Review: Coldplay – Mylo Xyloto

We take a listen to the latest album from Coldplay, Mylo Xyloto.

Iann Robinsonby Iann Robinson


I never went to college. I never drank an appletini and I have no idea what happens on Grey’s Anatomy. Those could be the reasons I just don’t understand the hyperbole around Coldplay. They’re agreeable and inoffensive, kind of like music you’d pump into a hip dentist office. I fully understand that job of most music critics is to find new and interesting ways to dissect the most purchased yet unoriginal band in recent memory. I wish I could say that Coldplay’s latest studio release Mylo Xyloto will change those reactions but, well, it’s not going to. Once again singer Chris Martin and the rest of the band offer up lots of production and little in the way of variation from what they’ve done before.

Coldplay Mylo-Xyloto

The popular argument would be that Coldplay do one thing and they do it well, so why fix what ain’t broke. Okay, fair enough, but why buy five CDs of the same thing? Coldplay attempt to shake things up with the album’s opener “Hurts Like Heaven” an infectious pop ditty that sets up the vibe of the entire record. Mylo Xyloto is light, easily digestible, and really boring. I felt bad at first for having such a visceral dislike of the album; it felt like I was kicking the Easter bunny. Still, I’ve heard the ramblings of too many Media Yuppies using the words “brilliant” and “amazing” when describing Coldplay to allow this musical Matzah to go unpunished. Seriously, Chris Martin rhymes rain with pain (Up With Birds) and I’m supposed to bask in their incredible rock glory?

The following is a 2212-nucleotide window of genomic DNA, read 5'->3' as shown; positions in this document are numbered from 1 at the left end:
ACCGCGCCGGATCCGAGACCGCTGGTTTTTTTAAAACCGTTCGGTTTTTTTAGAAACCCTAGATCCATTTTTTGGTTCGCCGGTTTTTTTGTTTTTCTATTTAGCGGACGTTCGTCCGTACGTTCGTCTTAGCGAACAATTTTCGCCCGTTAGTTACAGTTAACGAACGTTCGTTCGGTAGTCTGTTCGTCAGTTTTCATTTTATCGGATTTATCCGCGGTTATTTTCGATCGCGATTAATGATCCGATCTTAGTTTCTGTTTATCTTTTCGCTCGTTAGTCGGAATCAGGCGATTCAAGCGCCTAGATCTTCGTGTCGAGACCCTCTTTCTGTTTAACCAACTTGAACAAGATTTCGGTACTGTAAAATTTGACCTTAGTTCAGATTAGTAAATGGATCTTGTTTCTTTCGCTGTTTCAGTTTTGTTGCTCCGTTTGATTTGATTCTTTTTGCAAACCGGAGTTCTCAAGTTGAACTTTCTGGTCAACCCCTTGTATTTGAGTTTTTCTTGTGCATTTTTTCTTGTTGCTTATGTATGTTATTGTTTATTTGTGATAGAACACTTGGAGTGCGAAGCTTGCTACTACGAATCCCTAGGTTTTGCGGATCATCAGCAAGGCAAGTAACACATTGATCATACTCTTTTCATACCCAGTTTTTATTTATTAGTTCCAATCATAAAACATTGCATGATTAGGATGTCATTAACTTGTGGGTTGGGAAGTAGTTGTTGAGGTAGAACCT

Mylo Xyloto attempts to be a look at the trials and tribulations of love, the ups and downs of relationships in the modern world. “Paradise” explodes into itself with epic keyboards that sound like the theme music for a tour through Willy Wonka’s Chocolate Shop. Martin jumps in and starts singing about a girl who thought the she had the world but it wasn’t within her reach so she “ran away in her sleep”. The greeting card platitudes continue into “Charlie Brown”, another epic keyboard production that brings in an acoustic guitar to really shake things up. Martin bellows about somebody who is a “scarecrow of dreams” and then tries to connect it to a “rose in the concrete”.

Lyrically and musically Mylo Xyloto are very similar. Both are the Emperor’s New Clothes, lots of sweeping gestures, lots of huge production but nothing at really happening. The music is an amalgam of acoustic guitars, electronic beats, keyboards and pianos. With so much going on it’s incredible how little the songs differ from one another. Chris Martin’s lyrics are a mess of pleasant words that don’t mean anything outside of the sparkle. On “Every Tear Drop Is A Waterfall” we get gems like “I’d rather be a comma than a full stop” or “Baby I’m on my knees. Baby I’m in the gap between the two trapeze”. At first these lines might seem deep but really, they’re just pretty ideas strung together with a lack of any depth.

Not everything here is a complete waste. “Princess Of China” takes an over biased speaker approach to the keyboards and lets Chris Martin float in a British ethereal idea of traditional Chinese music. “Up In Flames” is a slower jam for Coldplay, one that takes some cues from jazz. Granted it’s Kenny G style Jazz but hey, you take what you can get. Overall Mylo Xyloto is another uneventful entry in the catalog of an uneventful band. There are those who will love it, who will sit around their relaxed cool apartments after watching Top Chef and discuss how deep and wonderful the album is. The rest of us will scratch our heads and once again try to work out the Rubik’s Cube of Coldplay adulation.